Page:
Sunday, March 30, 2008

Sunday word, 30 Mar 2008

Easter Sunday2 (30 Mar 2008) Ac 2. 42-47; Ps 118; 1Pt 1.3-9; Jn 20. 19-31
Homily of Fr. Paul Panaretos, S.J.
Window on Risen Life

Early in the last century a chef and baker and his bride finally had the time and money. They made a delayed honeymoon to Greece, the man’s native land. Enthralled his Irish bride begged they stay and make their life there. He refused because they had too much invested in their new homeland, the United States.

Their Greek honeymoon was not entirely idyllic. The feud between Greeks and Turks erupted into war. The man’s Greek blood boiled. He took his wife to his cousins, and he enlisted in the Greek army and went to fight the Turks. He didn’t see action for long because he was wounded in the face by shrapnel. Medics removed his eye in order to replace it: he never lost his sight. His lip was gashed and required several stitches. The chef-turned-warrior rested away from the battlefields for weeks.

He grew a mustache to hide his scar. When he was hale again he returned to his cousins’ home. His Irish bride answered his knocks and opened the door. Looking she did not recognize him. She asked how she could help him. When he spoke he pronounced her name, “Leona.” She recognized him not by seeing but when she heard his voice. Joy overwhelmed her.

That touching account of my grandparents is my window on the appearances of the Risen Jesus to his followers. From the beginning, the first Christians claimed that something had happened, something that human language was, and remains, too poor to contain. Yet every experience, no matter how mean or how grand, needs the clothing of language in order for us to report it at all. On this Easter day we allow the reports of many to invade our hearts.

What happened was, and remains, an unexpected rendezvous clothed in many forms. It also has consequences. First, some forms. Jesus was not resuscitated, that is, revived after near-death. Jesus had died on his cross. Resurrection is life of a totally new sort, one that locked doors could not exclude.

Eyes could not perceive this wholly new mode of existence. Eyes detected presence where before there had been none, but eyes could not contain that presence any more than a room could contain it or walls and locked doors could exclude it. This wholly new mode of existence was preposterous. Thomas deserves our respect.

My grandfather could only respect my grand-mother’s disbelief that her severely wounded husband stood at her door. Her eyes were kept from recognizing her beloved. As miraculous as she felt their reunion, my grandfather would die. Resurrected, Easter life never dies.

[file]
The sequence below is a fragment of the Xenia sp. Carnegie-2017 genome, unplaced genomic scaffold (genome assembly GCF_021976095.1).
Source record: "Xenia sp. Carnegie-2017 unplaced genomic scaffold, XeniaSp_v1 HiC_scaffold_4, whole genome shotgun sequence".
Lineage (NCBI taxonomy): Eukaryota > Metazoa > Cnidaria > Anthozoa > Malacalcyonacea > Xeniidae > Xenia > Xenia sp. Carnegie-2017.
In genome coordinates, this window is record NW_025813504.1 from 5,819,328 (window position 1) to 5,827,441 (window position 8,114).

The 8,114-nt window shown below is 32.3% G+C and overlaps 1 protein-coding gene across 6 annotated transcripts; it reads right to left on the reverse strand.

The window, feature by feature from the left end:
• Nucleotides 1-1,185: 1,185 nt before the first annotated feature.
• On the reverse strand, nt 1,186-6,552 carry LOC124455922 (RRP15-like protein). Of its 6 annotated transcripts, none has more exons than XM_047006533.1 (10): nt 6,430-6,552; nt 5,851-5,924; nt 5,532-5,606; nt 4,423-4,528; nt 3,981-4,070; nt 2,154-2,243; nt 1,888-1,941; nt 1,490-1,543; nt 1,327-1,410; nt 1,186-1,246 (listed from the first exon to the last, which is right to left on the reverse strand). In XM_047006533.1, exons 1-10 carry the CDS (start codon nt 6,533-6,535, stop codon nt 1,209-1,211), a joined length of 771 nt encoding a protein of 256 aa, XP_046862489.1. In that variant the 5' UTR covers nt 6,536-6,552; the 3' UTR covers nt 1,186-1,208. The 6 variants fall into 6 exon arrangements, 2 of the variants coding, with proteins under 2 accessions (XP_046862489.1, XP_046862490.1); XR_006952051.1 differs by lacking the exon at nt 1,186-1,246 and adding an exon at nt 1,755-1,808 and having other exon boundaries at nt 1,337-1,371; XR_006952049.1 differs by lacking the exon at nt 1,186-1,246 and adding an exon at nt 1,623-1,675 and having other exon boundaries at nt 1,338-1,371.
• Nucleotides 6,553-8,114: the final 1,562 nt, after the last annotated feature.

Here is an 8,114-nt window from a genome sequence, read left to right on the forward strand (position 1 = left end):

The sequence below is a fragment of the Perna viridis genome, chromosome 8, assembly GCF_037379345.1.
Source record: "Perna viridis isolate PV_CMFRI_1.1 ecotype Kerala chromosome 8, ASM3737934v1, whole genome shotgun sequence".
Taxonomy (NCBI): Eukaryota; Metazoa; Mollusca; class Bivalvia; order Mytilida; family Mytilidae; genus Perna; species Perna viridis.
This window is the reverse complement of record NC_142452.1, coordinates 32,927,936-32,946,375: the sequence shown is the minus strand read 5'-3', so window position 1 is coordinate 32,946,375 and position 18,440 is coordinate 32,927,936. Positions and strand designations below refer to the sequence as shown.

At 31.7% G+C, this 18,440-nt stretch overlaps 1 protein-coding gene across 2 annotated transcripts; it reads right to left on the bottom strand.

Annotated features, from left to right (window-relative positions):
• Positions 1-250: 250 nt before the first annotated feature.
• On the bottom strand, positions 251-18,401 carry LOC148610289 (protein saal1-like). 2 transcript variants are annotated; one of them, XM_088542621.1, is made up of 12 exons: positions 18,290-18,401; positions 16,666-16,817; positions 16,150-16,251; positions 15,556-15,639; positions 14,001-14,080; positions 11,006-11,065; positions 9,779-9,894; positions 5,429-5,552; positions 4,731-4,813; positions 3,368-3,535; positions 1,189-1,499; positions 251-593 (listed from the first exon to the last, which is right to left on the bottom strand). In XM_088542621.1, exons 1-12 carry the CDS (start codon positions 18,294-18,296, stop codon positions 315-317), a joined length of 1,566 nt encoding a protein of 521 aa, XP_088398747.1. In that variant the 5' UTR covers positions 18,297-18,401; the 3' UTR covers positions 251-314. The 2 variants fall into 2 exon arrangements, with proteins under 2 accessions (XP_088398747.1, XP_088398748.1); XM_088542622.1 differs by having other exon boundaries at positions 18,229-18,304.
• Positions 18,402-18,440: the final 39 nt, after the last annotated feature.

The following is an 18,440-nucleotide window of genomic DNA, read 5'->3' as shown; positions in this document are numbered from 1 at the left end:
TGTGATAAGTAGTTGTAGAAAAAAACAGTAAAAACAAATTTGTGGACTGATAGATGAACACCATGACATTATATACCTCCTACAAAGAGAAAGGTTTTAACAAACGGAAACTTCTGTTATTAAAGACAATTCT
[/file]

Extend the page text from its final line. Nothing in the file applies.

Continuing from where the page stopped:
Risen life does not obliterate wounds. It heals them. Jesus’ visible wounds were the marks of nails and spear. However, Jesus, human to the end, carried within him, as we all do, invisible wounds. To take one: Risen Jesus never rebuked his disciples for abandoning him. His risen life healed that frightful wound. And if Jesus lives in the memories of believer and unbeliever alike as the compassionate man, then the Risen Jesus invites: Place your finger here and see my hands, and bring your hand and put it into my side and...believe.

The consequences of this totally other encounter, this rendezvous of God in Jesus by the power of their Spirit crowns our fundamental disciplines of prayer, fasting and almsgiving, as the Acts of the Apostles told us. Prayer: Every day they devoted themselves to meeting together in the temple and to breaking bread in their homes. Fasting: They ate their meals with exultation and sincerity of heart. Almsgiving: they would sell their property and possessions and divide them among all according to each one’s need. The first witnesses became a people on mission, and their mission was marked by their devotion; their common life; the eucharist; and the awe of their common life.

We no less encounter the crucified Messiah Jesus, as the First Letter of Peter reminded us: Although [we] have not seen him [we] love him; even though [we] do not see him now yet believe in him, [we] rejoice with an indescribable and glorious joy.

In your 15 minutes with Jesus this week, feel the presence of risen, living Jesus within you and around you. Ask for the grace of joyful hope and endurance. They mark us as disciples of Risen Jesus. Joyful hope and endurance also hand us our mission: to live as belonging to Jesus, to let him live through us in our world that is sorely fractured and our church always in need of renewal. Converse with Jesus: asking Jesus what you can learn from your wounds, and how you can live with greater joy. Close by saying slowly the Lord’s Prayer, which reminds us that Jesus accompanies us on mission by divine power and goodness.
Wiki-images of Thomas before risen Jesus by Caravaggio and detail of Arrival at Kythera by Watteau are in the public domain.

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